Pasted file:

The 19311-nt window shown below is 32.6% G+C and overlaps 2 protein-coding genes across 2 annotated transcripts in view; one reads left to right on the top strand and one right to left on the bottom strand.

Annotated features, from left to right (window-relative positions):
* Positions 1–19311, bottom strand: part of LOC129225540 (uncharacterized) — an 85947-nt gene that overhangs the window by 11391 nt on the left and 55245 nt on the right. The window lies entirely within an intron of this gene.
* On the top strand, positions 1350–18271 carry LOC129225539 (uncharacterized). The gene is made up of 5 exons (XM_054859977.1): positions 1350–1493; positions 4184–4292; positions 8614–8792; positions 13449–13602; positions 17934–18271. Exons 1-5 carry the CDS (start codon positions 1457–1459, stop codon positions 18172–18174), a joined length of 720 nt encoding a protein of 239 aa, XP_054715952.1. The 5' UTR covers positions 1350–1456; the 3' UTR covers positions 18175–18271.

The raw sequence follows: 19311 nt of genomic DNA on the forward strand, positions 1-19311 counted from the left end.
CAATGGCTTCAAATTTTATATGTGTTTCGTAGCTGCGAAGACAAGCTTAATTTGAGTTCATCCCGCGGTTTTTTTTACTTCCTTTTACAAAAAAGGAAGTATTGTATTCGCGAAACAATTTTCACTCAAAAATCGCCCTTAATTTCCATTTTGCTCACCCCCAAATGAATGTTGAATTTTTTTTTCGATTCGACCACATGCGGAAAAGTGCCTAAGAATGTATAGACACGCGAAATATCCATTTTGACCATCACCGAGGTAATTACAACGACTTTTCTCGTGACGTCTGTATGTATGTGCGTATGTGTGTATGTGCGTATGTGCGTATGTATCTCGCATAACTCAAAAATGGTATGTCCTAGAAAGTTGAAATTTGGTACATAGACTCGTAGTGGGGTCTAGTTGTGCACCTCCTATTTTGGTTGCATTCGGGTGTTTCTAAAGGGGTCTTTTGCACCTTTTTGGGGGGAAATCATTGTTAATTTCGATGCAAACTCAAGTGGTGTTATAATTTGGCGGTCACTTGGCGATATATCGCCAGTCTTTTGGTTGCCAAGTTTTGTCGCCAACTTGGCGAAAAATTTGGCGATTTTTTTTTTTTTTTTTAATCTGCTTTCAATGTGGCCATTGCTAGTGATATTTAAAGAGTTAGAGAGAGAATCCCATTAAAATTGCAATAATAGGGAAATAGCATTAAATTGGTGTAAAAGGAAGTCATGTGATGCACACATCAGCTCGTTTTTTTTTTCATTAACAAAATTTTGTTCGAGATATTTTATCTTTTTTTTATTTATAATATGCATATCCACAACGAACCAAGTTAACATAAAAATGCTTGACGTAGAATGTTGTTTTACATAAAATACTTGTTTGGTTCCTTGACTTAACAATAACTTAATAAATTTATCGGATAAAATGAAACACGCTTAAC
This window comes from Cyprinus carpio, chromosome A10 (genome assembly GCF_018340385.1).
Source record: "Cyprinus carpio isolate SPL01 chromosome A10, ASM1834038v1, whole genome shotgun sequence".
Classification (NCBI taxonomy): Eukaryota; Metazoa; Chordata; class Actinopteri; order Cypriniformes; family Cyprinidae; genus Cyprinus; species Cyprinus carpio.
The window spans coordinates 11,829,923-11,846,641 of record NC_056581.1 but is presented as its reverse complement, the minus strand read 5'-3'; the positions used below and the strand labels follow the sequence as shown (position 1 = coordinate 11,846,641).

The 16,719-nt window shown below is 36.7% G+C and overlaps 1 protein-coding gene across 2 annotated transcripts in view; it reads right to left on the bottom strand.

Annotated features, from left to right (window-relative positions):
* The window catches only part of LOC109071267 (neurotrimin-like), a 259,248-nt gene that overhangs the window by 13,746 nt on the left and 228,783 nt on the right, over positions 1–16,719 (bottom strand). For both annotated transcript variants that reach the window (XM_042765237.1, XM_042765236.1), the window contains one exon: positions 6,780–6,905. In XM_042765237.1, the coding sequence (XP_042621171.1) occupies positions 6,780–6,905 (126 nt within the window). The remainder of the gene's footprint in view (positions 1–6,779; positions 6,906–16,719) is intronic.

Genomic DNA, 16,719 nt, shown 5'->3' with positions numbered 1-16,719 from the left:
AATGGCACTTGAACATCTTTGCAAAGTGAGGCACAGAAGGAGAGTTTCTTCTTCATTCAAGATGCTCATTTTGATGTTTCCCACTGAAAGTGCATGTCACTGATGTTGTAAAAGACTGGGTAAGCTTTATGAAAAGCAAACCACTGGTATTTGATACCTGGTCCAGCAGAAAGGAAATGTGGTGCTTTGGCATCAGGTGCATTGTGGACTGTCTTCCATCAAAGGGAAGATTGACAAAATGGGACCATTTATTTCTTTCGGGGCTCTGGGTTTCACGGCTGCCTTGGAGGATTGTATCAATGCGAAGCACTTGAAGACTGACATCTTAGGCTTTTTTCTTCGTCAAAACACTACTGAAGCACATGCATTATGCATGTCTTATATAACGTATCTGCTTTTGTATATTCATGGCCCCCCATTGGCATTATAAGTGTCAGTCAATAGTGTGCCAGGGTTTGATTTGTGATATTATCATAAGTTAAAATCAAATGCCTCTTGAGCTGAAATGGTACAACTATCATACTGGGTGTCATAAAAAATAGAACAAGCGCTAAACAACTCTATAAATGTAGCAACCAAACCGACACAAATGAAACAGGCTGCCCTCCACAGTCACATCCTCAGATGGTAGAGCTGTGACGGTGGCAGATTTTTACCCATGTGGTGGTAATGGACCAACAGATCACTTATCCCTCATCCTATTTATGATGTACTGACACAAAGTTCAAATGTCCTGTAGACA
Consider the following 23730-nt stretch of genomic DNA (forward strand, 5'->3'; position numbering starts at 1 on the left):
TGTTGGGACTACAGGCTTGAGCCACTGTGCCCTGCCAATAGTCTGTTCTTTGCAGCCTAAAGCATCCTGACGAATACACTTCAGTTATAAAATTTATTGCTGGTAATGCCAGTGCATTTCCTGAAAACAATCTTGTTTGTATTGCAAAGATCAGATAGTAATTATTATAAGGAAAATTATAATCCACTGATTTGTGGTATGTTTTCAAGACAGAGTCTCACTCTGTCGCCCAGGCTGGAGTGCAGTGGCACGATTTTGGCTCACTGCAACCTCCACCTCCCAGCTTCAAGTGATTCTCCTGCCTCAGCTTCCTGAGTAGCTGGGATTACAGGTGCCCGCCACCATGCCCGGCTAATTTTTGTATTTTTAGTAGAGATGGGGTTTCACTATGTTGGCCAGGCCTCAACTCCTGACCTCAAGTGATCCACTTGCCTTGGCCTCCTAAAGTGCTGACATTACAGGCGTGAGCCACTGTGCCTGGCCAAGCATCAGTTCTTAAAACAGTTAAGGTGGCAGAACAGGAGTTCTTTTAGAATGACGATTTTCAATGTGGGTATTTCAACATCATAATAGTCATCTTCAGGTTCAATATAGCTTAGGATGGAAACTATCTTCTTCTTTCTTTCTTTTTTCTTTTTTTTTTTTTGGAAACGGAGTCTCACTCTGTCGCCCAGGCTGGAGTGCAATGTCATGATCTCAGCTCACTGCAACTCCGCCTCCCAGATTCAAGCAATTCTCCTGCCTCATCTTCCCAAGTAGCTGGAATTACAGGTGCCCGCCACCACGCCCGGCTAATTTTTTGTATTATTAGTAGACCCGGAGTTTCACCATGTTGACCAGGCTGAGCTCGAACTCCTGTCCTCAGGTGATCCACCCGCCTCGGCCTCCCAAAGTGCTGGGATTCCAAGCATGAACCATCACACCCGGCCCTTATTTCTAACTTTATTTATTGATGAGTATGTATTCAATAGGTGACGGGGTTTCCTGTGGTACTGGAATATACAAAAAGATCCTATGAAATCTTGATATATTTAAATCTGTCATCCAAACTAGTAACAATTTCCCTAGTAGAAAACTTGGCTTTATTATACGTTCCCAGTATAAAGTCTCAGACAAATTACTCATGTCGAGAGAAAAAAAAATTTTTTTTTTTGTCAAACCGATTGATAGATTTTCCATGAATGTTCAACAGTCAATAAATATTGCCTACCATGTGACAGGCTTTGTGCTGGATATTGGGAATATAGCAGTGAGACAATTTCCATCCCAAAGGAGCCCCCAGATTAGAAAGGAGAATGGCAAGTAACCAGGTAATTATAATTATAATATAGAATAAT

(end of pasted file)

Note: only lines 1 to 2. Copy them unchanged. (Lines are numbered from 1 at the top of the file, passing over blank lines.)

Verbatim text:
The 19311-nt window shown below is 32.6% G+C and overlaps 2 protein-coding genes across 2 annotated transcripts in view; one reads left to right on the top strand and one right to left on the bottom strand.

Annotated features, from left to right (window-relative positions):